Managing the speed of growth is one of the daily challenges, he agrees: “As we have to live up to the expectations linked to the name Bosch, we sometimes find it hard to say no to a project. On the other hand, we have to be careful not to overheat this growth. Getting young new people up to speed and to our corporate standards is a daily challenge.” Though the market for engineers is a difficult one in Germany, the manager sees it far from the Japanese situation “where the availability of qualified engineers impacts development cycles”.

Today the work for small customers and niche models of big OEMs mostly consists of adapting software of series products to the special needs of low-volume models. “Ninety-five percent of our work is software and system configuration.” It is not surprising that the company’s share of software experts is between 40 and 50% of all employees—or associates as the engineering specialist prefers to call them. Says Bihr: “Our only asset is people.” Given the importance of project management and software development, the company has one process quality level for all work in place. “We have CMMI maturity level 3, which is the result of a lot of effort.”

A recent example of the company’s business is a vehicle dynamic control solution for Bombardier Recreational Products’ (BRP’s) new three-wheeled vehicle called the Can-Am Spyder roadster. To make this powerful 79-kW (106-hp) vehicle safe for driving, Bosch Engineering adapted software modules from its ESC library to come up with a new software solution that meets the requirements of a three-wheeler and helps to keep the vehicle from rolling over at high cornering speeds. At an expected 25,000 units per year, the Can-Am Spyder is roughly in the middle of a typical niche model definition “which for us covers everything from a single to 40,000 units per year,” says Bihr.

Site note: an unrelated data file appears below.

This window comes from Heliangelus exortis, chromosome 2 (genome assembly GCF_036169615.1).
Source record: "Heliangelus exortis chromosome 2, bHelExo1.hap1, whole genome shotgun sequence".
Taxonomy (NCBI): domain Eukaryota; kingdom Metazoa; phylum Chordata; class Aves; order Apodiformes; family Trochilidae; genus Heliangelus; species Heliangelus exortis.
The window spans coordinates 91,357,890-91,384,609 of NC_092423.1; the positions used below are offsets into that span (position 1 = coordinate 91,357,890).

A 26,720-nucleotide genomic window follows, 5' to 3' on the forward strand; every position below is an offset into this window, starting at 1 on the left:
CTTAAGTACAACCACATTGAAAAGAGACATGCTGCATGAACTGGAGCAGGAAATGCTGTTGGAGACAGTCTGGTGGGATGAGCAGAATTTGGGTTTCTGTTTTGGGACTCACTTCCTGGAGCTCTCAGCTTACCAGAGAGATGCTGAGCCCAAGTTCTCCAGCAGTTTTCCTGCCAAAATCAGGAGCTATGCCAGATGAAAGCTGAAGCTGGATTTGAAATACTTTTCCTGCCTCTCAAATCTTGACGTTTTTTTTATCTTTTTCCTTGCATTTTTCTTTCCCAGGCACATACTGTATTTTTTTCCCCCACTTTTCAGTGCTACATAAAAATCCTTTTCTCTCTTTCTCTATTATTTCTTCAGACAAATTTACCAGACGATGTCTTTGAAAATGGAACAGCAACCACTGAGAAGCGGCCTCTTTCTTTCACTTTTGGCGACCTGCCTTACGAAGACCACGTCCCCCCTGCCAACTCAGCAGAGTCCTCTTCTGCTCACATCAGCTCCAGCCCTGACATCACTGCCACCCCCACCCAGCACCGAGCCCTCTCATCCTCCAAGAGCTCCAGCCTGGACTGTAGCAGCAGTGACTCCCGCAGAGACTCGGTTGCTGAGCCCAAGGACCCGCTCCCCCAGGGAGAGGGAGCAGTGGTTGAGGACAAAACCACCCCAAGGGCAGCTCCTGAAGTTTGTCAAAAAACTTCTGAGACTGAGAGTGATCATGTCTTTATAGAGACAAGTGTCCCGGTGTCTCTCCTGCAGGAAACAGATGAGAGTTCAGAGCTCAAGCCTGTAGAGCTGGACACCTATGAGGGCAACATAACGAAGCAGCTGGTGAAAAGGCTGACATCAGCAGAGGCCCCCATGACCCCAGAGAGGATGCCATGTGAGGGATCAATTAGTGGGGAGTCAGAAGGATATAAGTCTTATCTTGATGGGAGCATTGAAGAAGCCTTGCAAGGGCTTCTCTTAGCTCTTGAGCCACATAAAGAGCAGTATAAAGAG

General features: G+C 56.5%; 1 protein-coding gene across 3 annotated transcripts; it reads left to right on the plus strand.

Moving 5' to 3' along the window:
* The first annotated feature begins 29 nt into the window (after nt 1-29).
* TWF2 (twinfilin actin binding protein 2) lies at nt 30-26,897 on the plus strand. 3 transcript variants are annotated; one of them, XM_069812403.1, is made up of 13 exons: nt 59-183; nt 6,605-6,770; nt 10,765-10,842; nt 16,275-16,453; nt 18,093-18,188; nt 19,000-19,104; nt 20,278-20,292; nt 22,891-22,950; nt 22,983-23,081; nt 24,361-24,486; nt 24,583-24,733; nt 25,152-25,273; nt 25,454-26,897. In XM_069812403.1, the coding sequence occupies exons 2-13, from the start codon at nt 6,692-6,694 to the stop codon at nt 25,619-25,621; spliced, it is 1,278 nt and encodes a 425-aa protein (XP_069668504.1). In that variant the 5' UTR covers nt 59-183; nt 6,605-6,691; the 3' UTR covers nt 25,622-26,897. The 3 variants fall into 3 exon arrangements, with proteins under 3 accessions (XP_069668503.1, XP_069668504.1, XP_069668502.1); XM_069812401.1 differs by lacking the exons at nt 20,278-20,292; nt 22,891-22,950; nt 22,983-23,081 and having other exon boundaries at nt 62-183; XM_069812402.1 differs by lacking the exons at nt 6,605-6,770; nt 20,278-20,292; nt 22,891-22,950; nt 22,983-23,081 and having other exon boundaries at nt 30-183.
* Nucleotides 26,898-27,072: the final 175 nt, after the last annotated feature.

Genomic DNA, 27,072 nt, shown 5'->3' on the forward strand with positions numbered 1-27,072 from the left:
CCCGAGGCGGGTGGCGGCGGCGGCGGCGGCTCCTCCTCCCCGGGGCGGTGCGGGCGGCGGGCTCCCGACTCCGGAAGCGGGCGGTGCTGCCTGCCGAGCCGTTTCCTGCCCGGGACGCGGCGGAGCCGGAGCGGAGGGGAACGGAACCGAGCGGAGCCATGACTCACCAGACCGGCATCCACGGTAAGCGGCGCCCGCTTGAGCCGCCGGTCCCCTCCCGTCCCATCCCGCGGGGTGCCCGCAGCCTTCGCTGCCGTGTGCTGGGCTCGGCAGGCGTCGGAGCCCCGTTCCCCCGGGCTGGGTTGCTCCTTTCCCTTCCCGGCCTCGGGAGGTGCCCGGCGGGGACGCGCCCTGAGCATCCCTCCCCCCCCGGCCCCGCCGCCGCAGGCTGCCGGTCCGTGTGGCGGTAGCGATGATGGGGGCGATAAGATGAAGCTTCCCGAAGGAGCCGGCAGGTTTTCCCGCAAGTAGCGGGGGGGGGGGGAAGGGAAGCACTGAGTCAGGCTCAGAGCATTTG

However, not just small OEMs are among the customers of Bosch Engineering. “Makers of luxury limousines also work with us to get emission­s-relevant solutions for low-volume high-end vehicles.” Audi cars with eight- and 10-cylinder engines provide one example.

In comparison to the growth in Germany, the Bosch Engineering activities in the U.S. are still quite small. The North American company was only founded in June 2007.

Among future challenges Bihr rates CO2 emission hurdles very high: “We are getting to the point where we have to make sure whether future legislation goals are technically feasible.” Asked about a paradigm shift from internal combustion to electric driving that may already have begun, Bihr is confident that any such change process will take decades. The need for hybrid vehicle technology and electric driving for passenger car and light commercial vehicle applications, however, translates into growth opportunities for Bihr. “In the U.S., for instance, heavy trucks would clearly benefit from electric boosting on steep slopes.”

­In his view, the diesel engine is also in for further growth as there is no other engine that can equally contribute to meet CO2 fleet emission targets. “Therefore, I am also convinced that the diesel will make it in the U.S. If there is such a thing as a perfect fit for the compression ignition engine, it is to the U.S. market. The diesel offers the beefy torque of large-capacity gas guzzlers for satisfying acceleration plus the economic cruising at low engine speeds."